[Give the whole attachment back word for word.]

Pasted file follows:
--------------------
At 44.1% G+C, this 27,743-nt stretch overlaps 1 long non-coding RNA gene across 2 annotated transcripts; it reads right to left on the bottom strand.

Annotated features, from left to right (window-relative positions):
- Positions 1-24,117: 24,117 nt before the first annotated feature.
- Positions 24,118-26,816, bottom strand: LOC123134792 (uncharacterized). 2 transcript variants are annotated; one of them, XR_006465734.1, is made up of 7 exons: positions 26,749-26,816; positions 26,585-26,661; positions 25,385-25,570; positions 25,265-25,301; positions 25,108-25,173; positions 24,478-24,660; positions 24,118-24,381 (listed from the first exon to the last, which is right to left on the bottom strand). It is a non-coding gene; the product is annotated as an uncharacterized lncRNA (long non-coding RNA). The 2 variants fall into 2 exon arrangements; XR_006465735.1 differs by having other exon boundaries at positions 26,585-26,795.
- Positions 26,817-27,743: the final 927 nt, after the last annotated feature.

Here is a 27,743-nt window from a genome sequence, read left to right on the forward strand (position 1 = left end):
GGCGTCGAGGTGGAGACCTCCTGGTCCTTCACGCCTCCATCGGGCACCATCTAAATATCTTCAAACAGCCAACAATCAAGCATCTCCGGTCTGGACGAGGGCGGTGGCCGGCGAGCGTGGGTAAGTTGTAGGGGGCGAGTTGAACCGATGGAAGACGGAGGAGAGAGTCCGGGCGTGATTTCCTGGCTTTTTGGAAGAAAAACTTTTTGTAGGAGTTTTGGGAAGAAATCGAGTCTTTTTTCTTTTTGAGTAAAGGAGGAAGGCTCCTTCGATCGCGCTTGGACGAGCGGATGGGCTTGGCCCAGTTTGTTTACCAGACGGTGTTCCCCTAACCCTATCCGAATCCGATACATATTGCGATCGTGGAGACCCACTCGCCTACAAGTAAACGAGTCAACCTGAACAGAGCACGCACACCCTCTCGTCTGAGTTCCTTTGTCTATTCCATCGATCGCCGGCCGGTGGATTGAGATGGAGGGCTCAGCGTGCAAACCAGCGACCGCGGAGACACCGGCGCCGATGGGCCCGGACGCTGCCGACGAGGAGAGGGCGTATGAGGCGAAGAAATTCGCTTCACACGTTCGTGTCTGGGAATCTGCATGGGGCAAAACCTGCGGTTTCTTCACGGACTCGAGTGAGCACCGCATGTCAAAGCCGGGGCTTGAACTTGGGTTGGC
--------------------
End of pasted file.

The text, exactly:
At 44.1% G+C, this 27,743-nt stretch overlaps 1 long non-coding RNA gene across 2 annotated transcripts; it reads right to left on the bottom strand.

Annotated features, from left to right (window-relative positions):
- Positions 1-24,117: 24,117 nt before the first annotated feature.
- Positions 24,118-26,816, bottom strand: LOC123134792 (uncharacterized). 2 transcript variants are annotated; one of them, XR_006465734.1, is made up of 7 exons: positions 26,749-26,816; positions 26,585-26,661; positions 25,385-25,570; positions 25,265-25,301; positions 25,108-25,173; positions 24,478-24,660; positions 24,118-24,381 (listed from the first exon to the last, which is right to left on the bottom strand). It is a non-coding gene; the product is annotated as an uncharacterized lncRNA (long non-coding RNA). The 2 variants fall into 2 exon arrangements; XR_006465735.1 differs by having other exon boundaries at positions 26,585-26,795.
- Positions 26,817-27,743: the final 927 nt, after the last annotated feature.

Here is a 27,743-nt window from a genome sequence, read left to right on the forward strand (position 1 = left end):
GGCGTCGAGGTGGAGACCTCCTGGTCCTTCACGCCTCCATCGGGCACCATCTAAATATCTTCAAACAGCCAACAATCAAGCATCTCCGGTCTGGACGAGGGCGGTGGCCGGCGAGCGTGGGTAAGTTGTAGGGGGCGAGTTGAACCGATGGAAGACGGAGGAGAGAGTCCGGGCGTGATTTCCTGGCTTTTTGGAAGAAAAACTTTTTGTAGGAGTTTTGGGAAGAAATCGAGTCTTTTTTCTTTTTGAGTAAAGGAGGAAGGCTCCTTCGATCGCGCTTGGACGAGCGGATGGGCTTGGCCCAGTTTGTTTACCAGACGGTGTTCCCCTAACCCTATCCGAATCCGATACATATTGCGATCGTGGAGACCCACTCGCCTACAAGTAAACGAGTCAACCTGAACAGAGCACGCACACCCTCTCGTCTGAGTTCCTTTGTCTATTCCATCGATCGCCGGCCGGTGGATTGAGATGGAGGGCTCAGCGTGCAAACCAGCGACCGCGGAGACACCGGCGCCGATGGGCCCGGACGCTGCCGACGAGGAGAGGGCGTATGAGGCGAAGAAATTCGCTTCACACGTTCGTGTCTGGGAATCTGCATGGGGCAAAACCTGCGGTTTCTTCACGGACTCGAGTGAGCACCGCATGTCAAAGCCGGGGCTTGAACTTGGGTTGGC